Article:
Tuesday, October 16, 2012
Anyway, the very first lesson I taught covered Abraham's journey to Canaan up to the destruction of Sodom and Gomorrah. It's a very interesting story in many respects. Of course, the verses selected by the diocese or whoever selects these things left out all the most salacious stuff. For example, as Abraham is traveling around with his wife Sarah, whenever a king or potentate or whoever asks, "Who's that woman with you, your wife?" Abraham always comes back with, "Wife? Heck no. She's just my sister." And then Abraham sits outside the tent or city gates or whatever, twiddling his thumbs, while Sarah and the potentate get better acquainted inside. Then Abraham and Sarah go to the next city over where the same thing happens. Better, I suppose, then saying, "Heck yes, this is my wife! Hands off, buddy!" and getting whacked by the potentate's henchmen, but not the sort of thing you can explain to a bunch of six-year-olds.
I'm not sure how much the class got out of the lesson, but they seemed to enjoy the part - or at least I enjoyed reading it - where Abraham wheedles God down on his threat to destroy Sodom and Gomorrah. That's what cool about God in the Old Testament, you could talk him into stuff. God's all set to rain down burning sulfur and brimstone, and Abraham's like, "Well, what if I can find fifty righteous men? Would you still do it?" And God's like, "Okay, if you find fifty righteous men, I won't do it." Then Abraham's like, "Well, what about forty-five righteous men?" And bit by bit, Abraham talks God Almighty into sparing the cities if he can find just ten righteous men. Oddly, though, there doesn't seem to be any record of Abraham actually looking for any righteous men, like taking out a personal ad: Aged Semite seeks ten righteous men to appease God's wrath, or something. Maybe Abraham wasn't really all that interested in saving Sodom and Gomorrah, he just wanted to see if he could out-negotiate God.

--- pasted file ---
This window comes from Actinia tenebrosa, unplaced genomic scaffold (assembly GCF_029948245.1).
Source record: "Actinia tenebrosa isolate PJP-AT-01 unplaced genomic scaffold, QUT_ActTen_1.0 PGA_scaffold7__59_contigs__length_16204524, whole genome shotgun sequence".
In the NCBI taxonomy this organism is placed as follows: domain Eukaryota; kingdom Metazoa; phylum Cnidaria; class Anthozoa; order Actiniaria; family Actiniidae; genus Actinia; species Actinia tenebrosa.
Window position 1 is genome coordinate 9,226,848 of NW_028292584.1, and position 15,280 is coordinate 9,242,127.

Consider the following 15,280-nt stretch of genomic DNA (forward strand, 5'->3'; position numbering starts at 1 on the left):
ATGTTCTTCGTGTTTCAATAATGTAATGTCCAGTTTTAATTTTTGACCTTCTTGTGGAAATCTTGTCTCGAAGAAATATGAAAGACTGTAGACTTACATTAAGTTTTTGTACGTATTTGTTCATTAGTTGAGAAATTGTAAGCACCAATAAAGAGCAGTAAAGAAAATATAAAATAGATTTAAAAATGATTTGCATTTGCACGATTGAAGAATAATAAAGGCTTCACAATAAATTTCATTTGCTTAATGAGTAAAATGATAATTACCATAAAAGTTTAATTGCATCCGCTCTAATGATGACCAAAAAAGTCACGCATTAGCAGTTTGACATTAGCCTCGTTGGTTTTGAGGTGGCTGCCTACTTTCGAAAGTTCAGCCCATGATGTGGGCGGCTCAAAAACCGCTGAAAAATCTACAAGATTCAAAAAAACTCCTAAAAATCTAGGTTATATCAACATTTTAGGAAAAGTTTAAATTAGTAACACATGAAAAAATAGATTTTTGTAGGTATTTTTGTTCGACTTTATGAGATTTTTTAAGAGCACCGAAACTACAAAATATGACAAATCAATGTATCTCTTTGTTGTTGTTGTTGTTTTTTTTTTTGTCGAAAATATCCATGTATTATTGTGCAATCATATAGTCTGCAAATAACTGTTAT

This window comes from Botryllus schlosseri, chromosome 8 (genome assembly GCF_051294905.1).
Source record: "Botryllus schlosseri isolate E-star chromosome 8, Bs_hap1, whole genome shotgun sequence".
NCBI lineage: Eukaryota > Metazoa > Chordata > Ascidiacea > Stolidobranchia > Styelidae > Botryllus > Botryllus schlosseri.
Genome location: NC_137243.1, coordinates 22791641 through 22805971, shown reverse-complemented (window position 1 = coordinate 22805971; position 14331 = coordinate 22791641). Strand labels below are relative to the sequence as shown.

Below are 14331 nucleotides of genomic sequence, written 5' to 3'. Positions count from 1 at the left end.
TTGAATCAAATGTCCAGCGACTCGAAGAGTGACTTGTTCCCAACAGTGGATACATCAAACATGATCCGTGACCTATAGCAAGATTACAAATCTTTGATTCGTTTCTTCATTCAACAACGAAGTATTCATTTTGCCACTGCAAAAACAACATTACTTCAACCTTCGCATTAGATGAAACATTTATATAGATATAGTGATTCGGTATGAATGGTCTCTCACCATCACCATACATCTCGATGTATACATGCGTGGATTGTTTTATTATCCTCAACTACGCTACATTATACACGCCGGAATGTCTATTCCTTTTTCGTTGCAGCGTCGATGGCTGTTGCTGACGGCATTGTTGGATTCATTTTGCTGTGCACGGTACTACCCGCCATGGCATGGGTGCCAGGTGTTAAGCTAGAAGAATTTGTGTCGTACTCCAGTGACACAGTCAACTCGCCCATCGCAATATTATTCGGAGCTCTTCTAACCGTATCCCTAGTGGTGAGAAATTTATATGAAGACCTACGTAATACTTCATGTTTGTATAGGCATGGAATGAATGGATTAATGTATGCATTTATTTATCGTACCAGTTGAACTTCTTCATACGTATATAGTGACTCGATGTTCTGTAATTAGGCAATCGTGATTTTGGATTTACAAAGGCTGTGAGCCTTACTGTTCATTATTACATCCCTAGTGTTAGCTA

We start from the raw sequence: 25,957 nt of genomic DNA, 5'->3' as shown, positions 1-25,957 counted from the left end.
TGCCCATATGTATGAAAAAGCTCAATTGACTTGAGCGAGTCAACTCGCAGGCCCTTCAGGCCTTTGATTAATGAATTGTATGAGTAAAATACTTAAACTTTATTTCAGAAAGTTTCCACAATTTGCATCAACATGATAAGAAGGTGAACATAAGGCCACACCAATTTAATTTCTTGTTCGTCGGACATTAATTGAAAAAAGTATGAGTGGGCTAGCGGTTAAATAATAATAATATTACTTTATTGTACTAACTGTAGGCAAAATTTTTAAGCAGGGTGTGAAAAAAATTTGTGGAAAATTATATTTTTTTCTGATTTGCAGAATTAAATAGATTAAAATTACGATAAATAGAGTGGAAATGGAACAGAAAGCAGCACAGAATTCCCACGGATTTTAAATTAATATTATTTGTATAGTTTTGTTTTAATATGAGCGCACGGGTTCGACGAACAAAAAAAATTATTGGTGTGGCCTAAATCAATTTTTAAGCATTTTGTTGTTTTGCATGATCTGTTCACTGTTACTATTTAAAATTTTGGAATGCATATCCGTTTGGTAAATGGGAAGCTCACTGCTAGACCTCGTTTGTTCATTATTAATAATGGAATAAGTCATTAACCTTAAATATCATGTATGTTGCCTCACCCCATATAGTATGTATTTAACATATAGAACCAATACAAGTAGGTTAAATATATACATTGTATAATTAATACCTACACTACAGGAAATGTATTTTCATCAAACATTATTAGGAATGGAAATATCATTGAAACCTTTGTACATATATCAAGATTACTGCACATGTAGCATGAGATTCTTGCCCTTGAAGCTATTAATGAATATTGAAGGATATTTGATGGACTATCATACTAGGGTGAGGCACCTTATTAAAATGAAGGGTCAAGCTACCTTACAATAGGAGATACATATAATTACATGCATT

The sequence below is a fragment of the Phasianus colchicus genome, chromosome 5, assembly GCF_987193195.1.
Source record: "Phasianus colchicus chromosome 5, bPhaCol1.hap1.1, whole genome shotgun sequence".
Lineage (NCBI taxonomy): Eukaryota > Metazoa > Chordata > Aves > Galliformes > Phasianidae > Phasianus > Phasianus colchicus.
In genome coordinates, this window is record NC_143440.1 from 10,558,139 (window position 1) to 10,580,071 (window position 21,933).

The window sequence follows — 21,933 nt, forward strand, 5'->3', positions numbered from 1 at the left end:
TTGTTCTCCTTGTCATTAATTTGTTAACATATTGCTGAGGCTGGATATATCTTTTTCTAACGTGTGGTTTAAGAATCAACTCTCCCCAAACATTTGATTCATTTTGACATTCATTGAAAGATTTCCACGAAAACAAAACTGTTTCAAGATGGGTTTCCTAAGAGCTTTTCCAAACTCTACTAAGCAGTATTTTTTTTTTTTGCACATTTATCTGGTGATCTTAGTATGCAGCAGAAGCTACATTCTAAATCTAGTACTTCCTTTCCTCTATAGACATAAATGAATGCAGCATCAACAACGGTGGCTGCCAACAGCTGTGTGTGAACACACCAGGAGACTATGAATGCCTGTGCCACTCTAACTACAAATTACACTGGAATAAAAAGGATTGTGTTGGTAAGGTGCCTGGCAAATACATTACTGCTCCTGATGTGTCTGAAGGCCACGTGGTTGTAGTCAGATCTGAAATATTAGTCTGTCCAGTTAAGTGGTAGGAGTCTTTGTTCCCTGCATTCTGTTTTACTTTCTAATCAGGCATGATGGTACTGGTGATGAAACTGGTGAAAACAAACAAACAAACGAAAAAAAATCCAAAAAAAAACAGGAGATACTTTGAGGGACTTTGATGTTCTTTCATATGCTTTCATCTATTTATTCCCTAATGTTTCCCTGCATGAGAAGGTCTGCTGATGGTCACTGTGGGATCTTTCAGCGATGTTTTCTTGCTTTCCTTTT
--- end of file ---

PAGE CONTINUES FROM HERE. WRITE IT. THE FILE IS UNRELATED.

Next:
Another scripture we didn't read was the part where a couple of angels come to visit Lot. Lot's some sort of relative of Abraham, a nephew or something, I forget. Anyway, he's got an apartment in Sodom, and when word gets out he's got visitors, the whole town shows up on his doorstep demanding he turn them over to the crowd so the crowd can also turn them over (If you take my meaning.) And Lot says - get this - I won't give you my visitors, but you can have my daughters, and they're virgins! There is no record of how the daughters felt about this proposal, but the townspeople weren't having it. They had come there to get some angel bootie, and weren't leaving til they got it. Long story short, Sodom and Gomorrah get eighty-sixed. Boom. Lot's wife turns back to take a gander and turns into a pillar of salt. I do not know what became of the gander. Later - this part I also did not read to my Sunday School class - Lot's daughters get him drunk and have sex with him in the mistaken belief the world has ended and they are the last three people alive.
Out of this muddle of adultery, pimpery, incest, and rape, the most profound moral some Christians can discover is that God doesn't like homosexuals. (Homosexuality seems a rather minor theme in this tale, but I think whatever your stand on Gay Rights, we can all agree God doesn't like people who gang-rape angels.)
In any case, one moral idea is abundantly clear.
The Bible isn't fit reading for anyone under twenty-five.